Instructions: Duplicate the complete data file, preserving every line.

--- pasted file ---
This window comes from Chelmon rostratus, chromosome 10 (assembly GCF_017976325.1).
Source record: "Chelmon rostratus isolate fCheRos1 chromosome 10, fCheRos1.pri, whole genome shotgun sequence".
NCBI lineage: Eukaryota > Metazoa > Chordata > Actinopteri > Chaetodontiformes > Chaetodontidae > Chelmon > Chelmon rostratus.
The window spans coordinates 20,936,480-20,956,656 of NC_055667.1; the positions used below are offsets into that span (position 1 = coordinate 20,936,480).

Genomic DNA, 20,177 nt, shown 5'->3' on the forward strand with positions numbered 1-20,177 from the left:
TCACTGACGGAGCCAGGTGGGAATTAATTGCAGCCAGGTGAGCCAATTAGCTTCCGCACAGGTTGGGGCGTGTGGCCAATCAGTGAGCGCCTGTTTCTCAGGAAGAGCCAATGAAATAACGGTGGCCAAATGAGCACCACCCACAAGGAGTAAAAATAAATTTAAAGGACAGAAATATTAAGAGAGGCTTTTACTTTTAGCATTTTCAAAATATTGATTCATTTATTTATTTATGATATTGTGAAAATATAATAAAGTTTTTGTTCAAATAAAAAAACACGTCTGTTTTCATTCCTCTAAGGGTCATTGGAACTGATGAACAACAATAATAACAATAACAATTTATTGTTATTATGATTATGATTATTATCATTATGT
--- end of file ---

This window comes from Chelmon rostratus, chromosome 10 (assembly GCF_017976325.1).
Source record: "Chelmon rostratus isolate fCheRos1 chromosome 10, fCheRos1.pri, whole genome shotgun sequence".
NCBI lineage: Eukaryota > Metazoa > Chordata > Actinopteri > Chaetodontiformes > Chaetodontidae > Chelmon > Chelmon rostratus.
The window spans coordinates 20,936,480-20,956,656 of NC_055667.1; the positions used below are offsets into that span (position 1 = coordinate 20,936,480).

Genomic DNA, 20,177 nt, shown 5'->3' on the forward strand with positions numbered 1-20,177 from the left:
TCACTGACGGAGCCAGGTGGGAATTAATTGCAGCCAGGTGAGCCAATTAGCTTCCGCACAGGTTGGGGCGTGTGGCCAATCAGTGAGCGCCTGTTTCTCAGGAAGAGCCAATGAAATAACGGTGGCCAAATGAGCACCACCCACAAGGAGTAAAAATAAATTTAAAGGACAGAAATATTAAGAGAGGCTTTTACTTTTAGCATTTTCAAAATATTGATTCATTTATTTATTTATGATATTGTGAAAATATAATAAAGTTTTTGTTCAAATAAAAAAACACGTCTGTTTTCATTCCTCTAAGGGTCATTGGAACTGATGAACAACAATAATAACAATAACAATTTATTGTTATTATGATTATGATTATTATCATTATGT